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Show HN: Convos, a OSS persistent IRC web client built using Mojo and Redis (convos.by)
47 points by marcusramberg on Dec 12, 2013 | hide | past | web | favorite | 17 comments



I suppose it's only a matter of time before one of these persistent web clients / services converts me, but my current setup works surprisingly well:

- Irssi + screen on my server.

- IrssiNotifier [1] for push notifications to my Android phone when I'm hilighted/PM'd.

- Connect from my phone using Irssi ConnectBot [2], which is just an SSH client that supports gestures for interacting with Irssi (swipe left/right to switch channels, double tap to go to a hilight, swipe up/down to scroll the channel log, etc).

- Connection via mosh [3] instead of plain SSH. Mosh uses UDP, which allows persistent connections when switching from Wi-Fi to cellular data, or when data connections are spotty, etc. On my phone, I actually use a patched version of Irssi ConnectBot [4] which supports mosh.

That said, as well as this works, I've always kept an envious eye on browser-based implementations like this. I love thinking about all the fun integrations that would be possible to make IRC a much more rich experience: automatically showing YouTube thumbnails/descriptions, expanding shortened links, hover-to-show image links, etc.

[1]: https://play.google.com/store/apps/details?id=fi.iki.murgo.i... [2]: https://play.google.com/store/apps/details?id=org.woltage.ir... [3]: http://mosh.mit.edu/ [4]: http://dan.drown.org/android/mosh/


I might give that setup a shot. I've been using ZNC + AndChat for awhile, but some of the warts in it are starting to really annoy me; namely it's multiple-server functionality.

I typically dislike having to run things in screen though. It's not that bloody hard to create a daemon in linux.


It wouldn't make sense to run irssi as a daemon though as it's got a proper UI to it (not sure if it's written in ncurses or not, but it's that sort of thing). So this is the type of set up that screen is ideal for.

I agree about the annoyances of AndChat though - and specifically the multiple-server implementation thing you mentioned. Personally I still prefer that to running screen+irssi on a touch screen phone (I used to run that set up back when I had the Google G1 / HTC Dream - but personally I don't enjoy using irssi on a touch screen)


I had fun a year or so ago messing around with a web based IRC client. I never got around to adding bouncer like functionality or a few other key pieces that would make it my everyday IRC client. A few key pieces lacking in my project are: auto complete nicks, auto reconnect when connection is lost, etc. But it was fun and thats why I did it, cool project and good luck keeping it going!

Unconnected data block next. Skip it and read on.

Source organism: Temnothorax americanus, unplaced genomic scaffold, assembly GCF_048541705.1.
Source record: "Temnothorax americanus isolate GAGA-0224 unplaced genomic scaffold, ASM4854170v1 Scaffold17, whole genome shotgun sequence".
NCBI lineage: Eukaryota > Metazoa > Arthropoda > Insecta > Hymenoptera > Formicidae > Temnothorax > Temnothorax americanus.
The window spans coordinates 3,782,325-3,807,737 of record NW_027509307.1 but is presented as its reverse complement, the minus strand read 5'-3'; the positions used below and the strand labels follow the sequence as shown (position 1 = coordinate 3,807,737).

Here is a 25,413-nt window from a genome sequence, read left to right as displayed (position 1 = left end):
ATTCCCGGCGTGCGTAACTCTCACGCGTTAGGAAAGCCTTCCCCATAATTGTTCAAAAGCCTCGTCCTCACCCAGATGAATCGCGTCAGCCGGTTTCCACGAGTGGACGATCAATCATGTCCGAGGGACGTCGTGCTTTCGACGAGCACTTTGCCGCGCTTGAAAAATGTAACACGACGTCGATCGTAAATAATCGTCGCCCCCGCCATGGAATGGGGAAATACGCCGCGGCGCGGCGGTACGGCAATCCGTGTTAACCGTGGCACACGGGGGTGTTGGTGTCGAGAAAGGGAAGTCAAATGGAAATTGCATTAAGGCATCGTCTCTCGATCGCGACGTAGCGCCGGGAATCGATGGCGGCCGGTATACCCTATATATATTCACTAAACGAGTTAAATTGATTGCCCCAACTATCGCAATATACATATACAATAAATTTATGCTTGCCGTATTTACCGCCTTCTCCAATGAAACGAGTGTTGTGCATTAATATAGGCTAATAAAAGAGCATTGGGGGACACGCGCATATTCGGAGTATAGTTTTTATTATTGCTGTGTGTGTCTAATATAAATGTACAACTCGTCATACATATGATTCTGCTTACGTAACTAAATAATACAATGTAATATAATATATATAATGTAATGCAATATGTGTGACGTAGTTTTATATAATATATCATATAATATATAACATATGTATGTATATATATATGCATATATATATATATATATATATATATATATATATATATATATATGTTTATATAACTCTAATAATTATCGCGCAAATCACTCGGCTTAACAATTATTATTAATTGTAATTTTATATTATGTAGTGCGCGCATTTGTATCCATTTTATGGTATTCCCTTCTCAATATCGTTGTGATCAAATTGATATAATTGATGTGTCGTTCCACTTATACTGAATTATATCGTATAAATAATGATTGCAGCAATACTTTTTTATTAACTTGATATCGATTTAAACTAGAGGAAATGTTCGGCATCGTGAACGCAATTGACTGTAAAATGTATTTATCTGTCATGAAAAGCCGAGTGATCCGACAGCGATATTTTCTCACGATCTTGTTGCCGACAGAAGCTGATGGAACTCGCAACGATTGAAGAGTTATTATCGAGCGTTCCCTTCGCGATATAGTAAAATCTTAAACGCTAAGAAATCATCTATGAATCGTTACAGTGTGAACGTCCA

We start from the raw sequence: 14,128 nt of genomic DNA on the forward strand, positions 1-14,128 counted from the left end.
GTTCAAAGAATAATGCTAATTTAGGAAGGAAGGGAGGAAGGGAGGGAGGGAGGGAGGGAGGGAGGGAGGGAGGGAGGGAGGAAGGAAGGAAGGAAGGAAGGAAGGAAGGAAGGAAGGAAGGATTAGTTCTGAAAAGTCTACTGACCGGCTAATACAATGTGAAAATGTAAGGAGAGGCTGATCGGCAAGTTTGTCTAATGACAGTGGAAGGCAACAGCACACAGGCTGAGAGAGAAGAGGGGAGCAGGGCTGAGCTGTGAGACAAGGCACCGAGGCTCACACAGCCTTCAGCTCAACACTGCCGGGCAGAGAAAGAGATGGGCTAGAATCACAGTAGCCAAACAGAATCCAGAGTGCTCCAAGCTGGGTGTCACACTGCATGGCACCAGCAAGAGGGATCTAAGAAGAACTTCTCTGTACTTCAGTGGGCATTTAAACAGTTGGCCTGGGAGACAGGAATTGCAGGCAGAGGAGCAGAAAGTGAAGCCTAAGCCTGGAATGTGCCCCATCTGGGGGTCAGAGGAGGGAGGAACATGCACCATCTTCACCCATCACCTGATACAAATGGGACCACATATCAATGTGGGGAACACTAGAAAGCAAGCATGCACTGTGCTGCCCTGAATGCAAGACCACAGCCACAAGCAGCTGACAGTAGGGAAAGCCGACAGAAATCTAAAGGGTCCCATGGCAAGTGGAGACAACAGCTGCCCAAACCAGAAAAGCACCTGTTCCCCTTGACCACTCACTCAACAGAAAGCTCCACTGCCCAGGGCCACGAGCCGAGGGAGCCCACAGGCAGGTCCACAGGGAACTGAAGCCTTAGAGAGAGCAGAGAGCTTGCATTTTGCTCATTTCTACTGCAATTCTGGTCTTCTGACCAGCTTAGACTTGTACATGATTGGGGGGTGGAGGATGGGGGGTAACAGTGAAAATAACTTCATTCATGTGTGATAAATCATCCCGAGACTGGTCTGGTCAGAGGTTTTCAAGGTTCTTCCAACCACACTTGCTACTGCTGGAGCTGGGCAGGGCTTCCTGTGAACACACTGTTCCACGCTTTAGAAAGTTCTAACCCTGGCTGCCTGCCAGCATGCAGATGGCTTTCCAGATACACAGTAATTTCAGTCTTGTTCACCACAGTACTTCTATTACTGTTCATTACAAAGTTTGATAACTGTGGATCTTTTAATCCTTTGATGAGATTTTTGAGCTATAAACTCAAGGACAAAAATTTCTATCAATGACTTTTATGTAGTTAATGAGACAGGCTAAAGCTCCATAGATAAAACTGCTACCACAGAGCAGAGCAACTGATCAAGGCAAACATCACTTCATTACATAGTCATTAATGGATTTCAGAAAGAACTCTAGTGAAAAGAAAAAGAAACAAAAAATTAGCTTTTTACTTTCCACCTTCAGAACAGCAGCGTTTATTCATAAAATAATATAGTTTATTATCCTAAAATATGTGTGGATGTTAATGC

My project is in node.js: https://github.com/cjstewart88/nirc


Convos has auto complete for commands and nicks, and the auto reconnect should work, though I think it's hard making good tests for it.


So... an open-source, self-hosted version of IRCCloud, with the server written in Perl?

I'm a bit too happy with IRCCloud to switch, so I'm not really in the target audience. Still, I don't run across Perl projects too often these days; nice to see some variety. :)


Got any killer features that we should add to Convos?


1. A publically available demo/sandbox, so people who are curious but lazy can take it for a spin.

2. Native mobile clients.


* Push notifications for phones


Any alternatives to IRCCloud? It's invite only.


I've got a couple invites if you want. I didn't realise it was still invite only. :)


I just applied for an invite and received it in ~15 minutes.


It took almost 3 years for me, ahaha. But I'm sure they just had some problems with my accounts or something.


Nice! I had been thinking about making something similar. There are very few quality web IRC clients out there. I had a chromebook for a while, and I was stuck using Mibbit which is pretty terrible.


I didn't know that Mojolicious supports hot deployment...thanks for linking to the deployment guide!


See also kiwiric. ALthough they have yet to to deliver on persistence.


last time i worked with Perl was 2007, but Mojolicious looks awesome!




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